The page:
Today, the Bureau of Land Management published the "Public Lands Rule," a new proposal to update and modernize the agency’s strategies for managing public lands and rebalance its focus on conservation, recreation, wildlife, water, and local economies. The Bureau of Land Management launched a 75-day public comment period on the proposed plan. Our statement can be found below.
CONSERVATION LANDS FOUNDATION APPLAUDS AGENCY “PUBLIC LANDS RULE” TO REBALANCE FOCUS ON CONSERVATION, WATER AND WILDLIFE
Washington, D.C. - Today, the Bureau of Land Management, the agency responsible for overseeing the management and public enjoyment of 245 million acres of lands and waters across the United States, announced a 75-day public comment period on a new plan for how it will steward this shared acreage with a rebalanced focus on conservation, water, cultural resource protection and wildlife.
The Bureau of Land Management seeks comment on its “Public Lands Rule,” which will promulgate new guidance for agency field offices across the nation to refocus local planning efforts so that land and water conservation, tribal stewardship, and wildlife corridors are priorities in management decisions. These lands are directly adjacent to countless rapidly growing communities across the West.
“For far too long the Bureau of Land Management has focused on resource extraction and commodity development, neglecting conservation and restoration,” Danielle Murray, senior legal and policy director for the Conservation Lands Foundation said.
“The agency’s ‘Public Lands Rule’ will re-focus management on the needs of the 21st Century, better protecting people and the environment from climate-related impacts. We thank the Biden administration for recognizing that America’s public lands are one of the nation’s most valuable resources and that the time has come to prioritize the management and restoration of natural systems and healthy communities in the West.”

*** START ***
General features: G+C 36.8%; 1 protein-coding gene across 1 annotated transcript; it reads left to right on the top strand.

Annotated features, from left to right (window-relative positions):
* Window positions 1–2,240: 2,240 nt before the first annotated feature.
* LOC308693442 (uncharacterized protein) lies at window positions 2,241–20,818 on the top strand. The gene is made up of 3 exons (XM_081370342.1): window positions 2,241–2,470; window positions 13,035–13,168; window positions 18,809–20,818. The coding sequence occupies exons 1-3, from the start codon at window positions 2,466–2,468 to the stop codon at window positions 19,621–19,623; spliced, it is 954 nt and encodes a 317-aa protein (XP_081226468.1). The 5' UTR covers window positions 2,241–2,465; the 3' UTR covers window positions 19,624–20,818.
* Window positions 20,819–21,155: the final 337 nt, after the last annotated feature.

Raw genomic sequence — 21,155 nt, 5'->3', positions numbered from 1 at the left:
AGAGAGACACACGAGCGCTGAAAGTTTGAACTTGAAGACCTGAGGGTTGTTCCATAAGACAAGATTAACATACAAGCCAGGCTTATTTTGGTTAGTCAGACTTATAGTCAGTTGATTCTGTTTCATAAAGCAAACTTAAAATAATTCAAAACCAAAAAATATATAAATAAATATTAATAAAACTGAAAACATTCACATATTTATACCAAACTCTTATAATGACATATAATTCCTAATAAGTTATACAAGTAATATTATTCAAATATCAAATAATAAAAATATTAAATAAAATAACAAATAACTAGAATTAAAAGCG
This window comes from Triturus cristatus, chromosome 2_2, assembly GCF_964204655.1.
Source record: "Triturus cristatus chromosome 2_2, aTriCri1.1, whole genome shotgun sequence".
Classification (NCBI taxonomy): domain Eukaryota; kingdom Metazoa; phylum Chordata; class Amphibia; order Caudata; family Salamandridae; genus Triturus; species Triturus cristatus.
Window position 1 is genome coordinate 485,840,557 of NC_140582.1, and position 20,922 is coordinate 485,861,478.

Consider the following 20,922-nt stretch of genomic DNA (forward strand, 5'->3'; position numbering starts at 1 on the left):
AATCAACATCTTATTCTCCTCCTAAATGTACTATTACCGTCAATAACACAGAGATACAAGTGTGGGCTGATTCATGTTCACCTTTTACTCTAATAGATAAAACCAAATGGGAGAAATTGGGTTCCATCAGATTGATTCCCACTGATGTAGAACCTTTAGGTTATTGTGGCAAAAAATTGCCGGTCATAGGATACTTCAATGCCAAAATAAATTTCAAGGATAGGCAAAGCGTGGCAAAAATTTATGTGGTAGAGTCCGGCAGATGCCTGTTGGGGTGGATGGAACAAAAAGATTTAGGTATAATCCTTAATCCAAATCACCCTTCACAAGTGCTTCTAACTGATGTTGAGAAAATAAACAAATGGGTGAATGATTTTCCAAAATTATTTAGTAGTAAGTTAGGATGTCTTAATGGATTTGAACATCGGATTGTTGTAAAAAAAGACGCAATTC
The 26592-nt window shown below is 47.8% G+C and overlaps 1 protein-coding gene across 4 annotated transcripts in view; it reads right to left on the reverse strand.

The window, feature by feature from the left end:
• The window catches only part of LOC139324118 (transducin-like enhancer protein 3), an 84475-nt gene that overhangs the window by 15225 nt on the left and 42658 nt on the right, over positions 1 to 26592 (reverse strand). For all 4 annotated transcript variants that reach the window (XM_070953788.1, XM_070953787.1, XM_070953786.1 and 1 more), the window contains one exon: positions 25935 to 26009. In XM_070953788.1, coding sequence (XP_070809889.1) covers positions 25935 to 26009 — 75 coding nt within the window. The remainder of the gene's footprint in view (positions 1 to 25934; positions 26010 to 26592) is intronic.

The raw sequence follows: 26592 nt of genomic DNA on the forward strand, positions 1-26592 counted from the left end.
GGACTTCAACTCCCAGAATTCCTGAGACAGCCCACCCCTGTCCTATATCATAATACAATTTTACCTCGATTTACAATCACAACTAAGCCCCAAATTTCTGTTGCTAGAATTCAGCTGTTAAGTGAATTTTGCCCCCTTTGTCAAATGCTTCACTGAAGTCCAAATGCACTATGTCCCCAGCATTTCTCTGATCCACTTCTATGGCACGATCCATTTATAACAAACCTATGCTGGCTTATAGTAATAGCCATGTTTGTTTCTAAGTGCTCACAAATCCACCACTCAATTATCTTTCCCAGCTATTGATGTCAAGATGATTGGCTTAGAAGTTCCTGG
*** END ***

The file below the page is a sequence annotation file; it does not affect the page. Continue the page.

Below is a statement from Jim Kenna, retired California Bureau of Land Management state director and Conservation Lands Foundation board member, in response to the “Public Lands Rule”:
“People who visit, and communities that live close to, Bureau of Land Management lands know they include some of the nation’s most important watersheds and habitat for wildlife and fish. They know the beauty of the scenic expanses and the cultural significance of those places. Laws calling for conservation on those lands have been on the books since the 1970s. It is an overdue and welcome step to see our national policies updated to help land managers ensure better on-the-ground conservation outcomes all across the West.”
The public can learn more about the “Public Lands Rule” and submit a comment at https://actnowforpubliclands.org/.